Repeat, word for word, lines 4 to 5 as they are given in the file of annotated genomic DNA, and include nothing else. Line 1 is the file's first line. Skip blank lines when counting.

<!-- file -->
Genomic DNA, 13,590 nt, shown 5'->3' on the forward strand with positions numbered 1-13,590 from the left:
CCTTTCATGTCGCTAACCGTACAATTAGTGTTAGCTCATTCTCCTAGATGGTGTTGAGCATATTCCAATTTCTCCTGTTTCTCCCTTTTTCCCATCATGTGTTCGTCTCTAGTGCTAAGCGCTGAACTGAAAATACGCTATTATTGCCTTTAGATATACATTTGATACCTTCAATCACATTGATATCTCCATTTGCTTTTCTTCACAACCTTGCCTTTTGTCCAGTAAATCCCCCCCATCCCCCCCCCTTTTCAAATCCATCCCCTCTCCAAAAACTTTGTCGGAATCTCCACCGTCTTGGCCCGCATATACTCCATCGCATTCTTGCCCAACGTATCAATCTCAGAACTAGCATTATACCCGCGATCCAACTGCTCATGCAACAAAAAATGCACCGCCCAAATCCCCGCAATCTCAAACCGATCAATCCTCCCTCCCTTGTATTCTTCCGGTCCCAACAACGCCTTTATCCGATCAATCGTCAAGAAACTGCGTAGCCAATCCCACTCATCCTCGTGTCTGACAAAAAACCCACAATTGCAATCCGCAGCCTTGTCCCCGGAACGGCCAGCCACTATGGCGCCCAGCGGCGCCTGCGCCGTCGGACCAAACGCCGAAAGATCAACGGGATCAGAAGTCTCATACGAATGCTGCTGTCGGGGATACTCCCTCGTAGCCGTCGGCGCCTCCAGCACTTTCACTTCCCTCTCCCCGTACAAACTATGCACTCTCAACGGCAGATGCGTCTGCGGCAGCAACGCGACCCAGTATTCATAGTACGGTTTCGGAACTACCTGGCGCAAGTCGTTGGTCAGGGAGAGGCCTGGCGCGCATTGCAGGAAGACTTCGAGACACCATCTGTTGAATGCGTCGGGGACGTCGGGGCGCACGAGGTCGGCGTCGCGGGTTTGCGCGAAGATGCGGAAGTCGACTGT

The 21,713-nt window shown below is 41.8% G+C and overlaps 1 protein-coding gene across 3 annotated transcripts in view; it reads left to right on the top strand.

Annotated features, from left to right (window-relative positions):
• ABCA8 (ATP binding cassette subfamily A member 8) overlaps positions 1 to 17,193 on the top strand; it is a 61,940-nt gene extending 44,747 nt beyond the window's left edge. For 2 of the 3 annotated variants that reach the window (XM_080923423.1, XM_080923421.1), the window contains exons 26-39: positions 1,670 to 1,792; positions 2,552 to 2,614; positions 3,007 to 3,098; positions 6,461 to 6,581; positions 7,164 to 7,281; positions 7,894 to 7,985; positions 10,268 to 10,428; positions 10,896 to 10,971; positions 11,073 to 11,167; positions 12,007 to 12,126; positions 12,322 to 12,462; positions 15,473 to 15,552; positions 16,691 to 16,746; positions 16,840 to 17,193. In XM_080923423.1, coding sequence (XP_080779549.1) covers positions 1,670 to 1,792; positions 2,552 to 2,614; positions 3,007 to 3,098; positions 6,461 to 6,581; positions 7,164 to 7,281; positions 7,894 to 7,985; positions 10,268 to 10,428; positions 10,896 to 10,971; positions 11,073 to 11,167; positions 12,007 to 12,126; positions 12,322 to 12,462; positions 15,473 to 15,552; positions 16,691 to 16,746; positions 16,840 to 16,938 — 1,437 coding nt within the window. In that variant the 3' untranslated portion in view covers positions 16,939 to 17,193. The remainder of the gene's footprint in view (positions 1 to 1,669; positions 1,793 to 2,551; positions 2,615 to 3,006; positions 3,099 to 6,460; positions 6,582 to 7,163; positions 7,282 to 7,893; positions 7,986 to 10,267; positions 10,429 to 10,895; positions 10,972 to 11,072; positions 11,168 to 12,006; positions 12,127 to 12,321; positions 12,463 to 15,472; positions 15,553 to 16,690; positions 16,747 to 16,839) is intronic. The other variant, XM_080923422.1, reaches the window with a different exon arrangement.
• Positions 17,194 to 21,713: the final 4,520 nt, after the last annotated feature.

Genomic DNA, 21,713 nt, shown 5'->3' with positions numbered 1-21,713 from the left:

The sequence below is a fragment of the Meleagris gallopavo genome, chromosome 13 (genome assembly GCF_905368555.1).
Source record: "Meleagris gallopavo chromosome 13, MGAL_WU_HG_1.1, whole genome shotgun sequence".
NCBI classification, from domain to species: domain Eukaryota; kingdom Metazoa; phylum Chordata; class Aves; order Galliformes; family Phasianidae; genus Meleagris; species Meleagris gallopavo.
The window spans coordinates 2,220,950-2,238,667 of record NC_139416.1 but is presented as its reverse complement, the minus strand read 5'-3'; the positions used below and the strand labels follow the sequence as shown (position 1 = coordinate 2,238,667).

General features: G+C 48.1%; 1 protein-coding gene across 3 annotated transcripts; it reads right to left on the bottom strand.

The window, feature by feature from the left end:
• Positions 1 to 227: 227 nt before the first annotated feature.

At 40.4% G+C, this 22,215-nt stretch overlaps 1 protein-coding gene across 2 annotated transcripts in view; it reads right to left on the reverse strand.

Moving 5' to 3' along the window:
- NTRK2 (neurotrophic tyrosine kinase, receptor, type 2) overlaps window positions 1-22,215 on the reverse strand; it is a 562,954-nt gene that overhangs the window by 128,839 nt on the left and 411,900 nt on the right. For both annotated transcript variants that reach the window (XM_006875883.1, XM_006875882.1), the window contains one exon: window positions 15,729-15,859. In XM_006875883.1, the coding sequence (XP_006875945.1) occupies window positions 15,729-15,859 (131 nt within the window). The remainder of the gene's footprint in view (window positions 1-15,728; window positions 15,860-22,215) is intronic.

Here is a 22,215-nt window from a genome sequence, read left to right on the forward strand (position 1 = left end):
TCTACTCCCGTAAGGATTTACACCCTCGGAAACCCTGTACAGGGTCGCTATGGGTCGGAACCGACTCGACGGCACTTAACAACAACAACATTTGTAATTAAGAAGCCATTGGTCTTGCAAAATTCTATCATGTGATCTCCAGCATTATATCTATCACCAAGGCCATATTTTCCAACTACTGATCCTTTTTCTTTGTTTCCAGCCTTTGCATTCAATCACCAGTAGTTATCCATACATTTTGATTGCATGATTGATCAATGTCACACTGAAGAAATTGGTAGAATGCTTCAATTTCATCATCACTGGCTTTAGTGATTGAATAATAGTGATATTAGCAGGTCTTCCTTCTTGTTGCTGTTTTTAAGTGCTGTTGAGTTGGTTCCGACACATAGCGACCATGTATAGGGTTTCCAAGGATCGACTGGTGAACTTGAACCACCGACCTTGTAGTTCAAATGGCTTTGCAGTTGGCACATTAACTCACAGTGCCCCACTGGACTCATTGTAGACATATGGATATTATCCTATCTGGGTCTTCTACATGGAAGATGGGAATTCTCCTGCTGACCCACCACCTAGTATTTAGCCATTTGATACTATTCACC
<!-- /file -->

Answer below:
Annotated features, from left to right (window-relative positions):
• ABCA8 (ATP binding cassette subfamily A member 8) overlaps positions 1 to 17,193 on the top strand; it is a 61,940-nt gene extending 44,747 nt beyond the window's left edge. For 2 of the 3 annotated variants that reach the window (XM_080923423.1, XM_080923421.1), the window contains exons 26-39: positions 1,670 to 1,792; positions 2,552 to 2,614; positions 3,007 to 3,098; positions 6,461 to 6,581; positions 7,164 to 7,281; positions 7,894 to 7,985; positions 10,268 to 10,428; positions 10,896 to 10,971; positions 11,073 to 11,167; positions 12,007 to 12,126; positions 12,322 to 12,462; positions 15,473 to 15,552; positions 16,691 to 16,746; positions 16,840 to 17,193. In XM_080923423.1, coding sequence (XP_080779549.1) covers positions 1,670 to 1,792; positions 2,552 to 2,614; positions 3,007 to 3,098; positions 6,461 to 6,581; positions 7,164 to 7,281; positions 7,894 to 7,985; positions 10,268 to 10,428; positions 10,896 to 10,971; positions 11,073 to 11,167; positions 12,007 to 12,126; positions 12,322 to 12,462; positions 15,473 to 15,552; positions 16,691 to 16,746; positions 16,840 to 16,938 — 1,437 coding nt within the window. In that variant the 3' untranslated portion in view covers positions 16,939 to 17,193. The remainder of the gene's footprint in view (positions 1 to 1,669; positions 1,793 to 2,551; positions 2,615 to 3,006; positions 3,099 to 6,460; positions 6,582 to 7,163; positions 7,282 to 7,893; positions 7,986 to 10,267; positions 10,429 to 10,895; positions 10,972 to 11,072; positions 11,168 to 12,006; positions 12,127 to 12,321; positions 12,463 to 15,472; positions 15,553 to 16,690; positions 16,747 to 16,839) is intronic. The other variant, XM_080923422.1, reaches the window with a different exon arrangement.